Wednesday, December 30, 2015

Rapha Festive 500 2015

Tom and I have completed the #Festive 500 twice before, and this year we had planned something a bit different. We wanted to do the ride over 3 days, and have Christmas Day with the rest of our family.

Things however turned out very differently to our plans.

Day 1.

Our plan was to ride just over 100 miles out to the East coast with the wind at our backs. We left the house at 5am. We stopped for breakfast just before 9am and had already completed 45 miles.

As we prepared to leave the cafe it started to rain, and soon it was torrential.

Thankfully the rain only lasted a couple of hours, as forecast the storm outran us.

Tom's Rapha Hard Shell kept him nice and dry, so as usual he was smiling.

Flat roads, and a following wind meant that we had a relatively easy day, and on reaching the seafront at Hornsea, we had clocked up 176 kilometres.

The girls picked us up there, and that was it until Boxing Day.

Day 2.

The plan for days 2 and 3 were to ride from home in the Peak District, South to London to meet family down there. Our route was that of the Rapha Manchester to London ride. Day 2 was longish around 200km, and unlike day one we were heading in exactly the same direction as the wind was coming from.
As on the first day we stopped for a cooked breakfast.

Rain, wind, and plenty of big puddles.

In the afternoon the rain passed, the wind though was our constant companion. Tom as ever though is smiling.

With 196 kilometres ridden it was time for a pizza takeaway for supper, quickly followed by much needed sleep.

Day 3.

There was 128km left to do, which considering the previous 2 rides was a shorter easy day. The alarm went off at 6am, we were both tired, so we turned the alarm off and went back to sleep for an extra couple of hours.

We left around 9am, and, yes it was raining again.

The roads were quiet though.

It might have been a wet winter here, but it has been warm.

Other than stopping to take photos and chat about things, a fairly uneventful day.

At about 4:15pm, with 15km left to do, though our day changed.

I was riding a few metres ahead of Tom and I heard a faint thud followed by Tom shouting. 2 cars raced past me which I narrowly avoided being hit by.

I turned round, and Tom and his bike were by the side of the road. He was shouting, that was good. I checked him over. His helmet had cracked, and he was sore where his body had hit the ground. From the rear wheel, it appeared that the bike had taken most of the car's impact.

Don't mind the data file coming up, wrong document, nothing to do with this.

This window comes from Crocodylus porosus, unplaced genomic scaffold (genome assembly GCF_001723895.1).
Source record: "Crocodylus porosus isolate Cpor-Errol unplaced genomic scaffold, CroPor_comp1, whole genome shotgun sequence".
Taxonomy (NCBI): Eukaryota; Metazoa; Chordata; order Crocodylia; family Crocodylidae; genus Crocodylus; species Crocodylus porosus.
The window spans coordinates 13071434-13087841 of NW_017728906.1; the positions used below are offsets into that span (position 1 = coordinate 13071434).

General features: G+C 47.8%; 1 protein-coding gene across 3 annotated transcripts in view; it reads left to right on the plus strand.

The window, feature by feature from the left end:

A police car was there within seconds. Apparently one of the cars that had passed by had phoned the police earlier to say that the driver of the other car was swerving from side to side of the road. The good samaritan later told me that he'd chased the other driver down, and confiscated his keys until the police came to deal with him.

The police had called an ambulance which took a while to arrive. During our wait, it became clear that Tom might be very sore, but his helmet and his Sky hat had saved his head, and it looked like he should be OK. As you can imagine, a huge relief.

Tom was disappointed that he wouldn't be able to complete the Festive 500 after coming so close. I told him to wait and see what the paramedics had to say, but I was already coming up with a plan should they give him the all clear.

The paramedics said it looked like he'd not broken anything advising a trip for an X-ray if his foot continued to hurt.

That was enough of an all clear to put out a request for a small bike on twitter.

Day 4

Helen had offered a bike and helmet that Tom could borrow. Herself and her husband Mark then kindly guided us on a ride round London to see some of the sights.

The kindness of people we didn't until then know, made our day.

It was such a lovely ride that we went past the 500Km.

So, our 3rd Festive 500 finished. More importantly, as Tom said just after the crash "It's great to be alive"

Monday, November 23, 2015

An Ice Cold Century.

This time of year it is easy to look at the weather forecast and decide that the day would be better spent indoors rather than doing a big ride on the bike. However with the weekends being the only daylight hours available to us for riding, we will usually wrap up and go ride anyway.

Our plan for the weekend was to cycle across the country from Bowness on Solway to Tynemouth on Saturday, then ride back on the Sunday. A trip we did when Tom was 7, which back then took us 4 days.

I'd set the alarm to wake me at 2:45am on Saturday. We packed the bikes and our clothes quickly in the car. As we left it started to snow.

Not ideal cycling conditions, but I figured things may be better up North.

After an uneventful drive, some 2 1/2 hours later we parked up near Bowness on Solway, and there was no snow, though it was only 1 degree above freezing.